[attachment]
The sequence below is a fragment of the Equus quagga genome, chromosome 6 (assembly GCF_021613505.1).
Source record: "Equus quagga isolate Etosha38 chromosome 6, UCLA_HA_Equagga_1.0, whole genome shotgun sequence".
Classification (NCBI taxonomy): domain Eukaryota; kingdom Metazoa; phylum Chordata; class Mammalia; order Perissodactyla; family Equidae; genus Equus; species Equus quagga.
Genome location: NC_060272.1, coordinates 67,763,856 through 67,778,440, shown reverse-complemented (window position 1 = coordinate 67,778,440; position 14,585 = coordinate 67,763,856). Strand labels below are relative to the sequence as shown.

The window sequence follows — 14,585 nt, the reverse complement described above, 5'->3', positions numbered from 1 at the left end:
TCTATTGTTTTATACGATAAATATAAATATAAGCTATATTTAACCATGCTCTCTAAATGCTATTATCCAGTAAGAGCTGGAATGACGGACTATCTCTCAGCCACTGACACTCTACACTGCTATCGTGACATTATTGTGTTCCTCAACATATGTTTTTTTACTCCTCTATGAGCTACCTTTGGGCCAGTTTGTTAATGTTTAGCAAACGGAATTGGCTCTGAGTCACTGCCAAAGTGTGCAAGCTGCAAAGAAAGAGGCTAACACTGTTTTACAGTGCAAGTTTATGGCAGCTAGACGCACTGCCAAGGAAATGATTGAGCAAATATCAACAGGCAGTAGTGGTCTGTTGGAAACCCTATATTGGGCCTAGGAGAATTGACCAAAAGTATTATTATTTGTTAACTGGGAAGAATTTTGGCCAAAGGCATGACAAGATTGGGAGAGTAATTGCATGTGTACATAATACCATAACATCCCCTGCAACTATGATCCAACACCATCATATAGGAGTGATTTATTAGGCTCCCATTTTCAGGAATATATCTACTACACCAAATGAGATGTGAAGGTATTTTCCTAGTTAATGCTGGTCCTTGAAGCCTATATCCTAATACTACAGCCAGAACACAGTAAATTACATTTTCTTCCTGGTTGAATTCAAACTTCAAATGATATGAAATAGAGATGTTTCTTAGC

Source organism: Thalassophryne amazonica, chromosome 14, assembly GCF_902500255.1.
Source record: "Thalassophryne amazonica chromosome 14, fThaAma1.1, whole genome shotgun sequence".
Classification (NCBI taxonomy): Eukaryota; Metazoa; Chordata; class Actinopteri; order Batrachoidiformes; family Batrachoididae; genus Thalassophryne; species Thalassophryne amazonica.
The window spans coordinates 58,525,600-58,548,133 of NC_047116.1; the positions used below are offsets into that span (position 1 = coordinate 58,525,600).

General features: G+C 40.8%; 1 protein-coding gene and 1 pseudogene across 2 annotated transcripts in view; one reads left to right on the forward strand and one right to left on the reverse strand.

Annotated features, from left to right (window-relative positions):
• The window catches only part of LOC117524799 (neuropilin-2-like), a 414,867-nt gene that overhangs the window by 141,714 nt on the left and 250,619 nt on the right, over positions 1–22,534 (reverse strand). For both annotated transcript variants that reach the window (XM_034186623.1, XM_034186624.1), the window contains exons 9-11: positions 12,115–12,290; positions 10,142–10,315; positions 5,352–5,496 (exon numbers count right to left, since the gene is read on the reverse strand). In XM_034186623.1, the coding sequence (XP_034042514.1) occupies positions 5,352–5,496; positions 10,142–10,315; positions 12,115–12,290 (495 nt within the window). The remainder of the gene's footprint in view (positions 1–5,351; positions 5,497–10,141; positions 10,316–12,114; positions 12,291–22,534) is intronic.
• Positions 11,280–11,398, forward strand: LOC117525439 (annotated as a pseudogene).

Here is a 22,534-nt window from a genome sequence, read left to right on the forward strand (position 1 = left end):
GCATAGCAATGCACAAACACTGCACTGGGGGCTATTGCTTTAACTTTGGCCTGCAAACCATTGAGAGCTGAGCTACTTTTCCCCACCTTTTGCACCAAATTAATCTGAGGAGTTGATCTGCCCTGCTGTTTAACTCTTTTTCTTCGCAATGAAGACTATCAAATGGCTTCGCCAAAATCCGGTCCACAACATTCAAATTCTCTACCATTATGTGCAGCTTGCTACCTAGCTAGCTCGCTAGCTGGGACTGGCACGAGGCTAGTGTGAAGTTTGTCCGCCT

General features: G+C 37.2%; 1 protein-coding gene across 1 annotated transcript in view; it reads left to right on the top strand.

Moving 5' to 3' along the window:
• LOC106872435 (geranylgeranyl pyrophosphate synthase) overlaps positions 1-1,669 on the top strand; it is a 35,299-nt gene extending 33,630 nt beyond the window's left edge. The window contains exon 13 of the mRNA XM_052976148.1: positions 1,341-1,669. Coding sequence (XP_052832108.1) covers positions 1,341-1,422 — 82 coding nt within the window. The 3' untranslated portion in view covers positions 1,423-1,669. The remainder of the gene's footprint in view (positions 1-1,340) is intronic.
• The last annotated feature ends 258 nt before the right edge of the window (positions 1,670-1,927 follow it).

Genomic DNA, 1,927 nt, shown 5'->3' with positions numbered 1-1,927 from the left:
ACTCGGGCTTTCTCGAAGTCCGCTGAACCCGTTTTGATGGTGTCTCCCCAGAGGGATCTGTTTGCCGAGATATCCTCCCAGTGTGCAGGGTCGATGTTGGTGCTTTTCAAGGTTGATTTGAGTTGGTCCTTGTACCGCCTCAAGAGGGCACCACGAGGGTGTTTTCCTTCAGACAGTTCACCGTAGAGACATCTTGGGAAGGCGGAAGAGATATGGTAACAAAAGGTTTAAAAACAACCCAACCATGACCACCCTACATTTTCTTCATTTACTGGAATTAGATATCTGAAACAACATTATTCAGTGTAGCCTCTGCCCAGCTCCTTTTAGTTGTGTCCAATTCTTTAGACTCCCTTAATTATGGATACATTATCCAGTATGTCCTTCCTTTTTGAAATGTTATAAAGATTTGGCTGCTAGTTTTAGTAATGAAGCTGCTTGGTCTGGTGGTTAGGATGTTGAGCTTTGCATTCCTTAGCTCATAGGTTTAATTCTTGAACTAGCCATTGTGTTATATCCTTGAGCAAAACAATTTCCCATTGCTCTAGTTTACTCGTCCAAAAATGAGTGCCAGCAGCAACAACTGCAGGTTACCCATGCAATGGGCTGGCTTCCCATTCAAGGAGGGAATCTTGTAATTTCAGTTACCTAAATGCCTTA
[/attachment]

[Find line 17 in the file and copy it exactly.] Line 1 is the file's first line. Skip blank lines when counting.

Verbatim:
General features: G+C 37.2%; 1 protein-coding gene across 1 annotated transcript in view; it reads left to right on the top strand.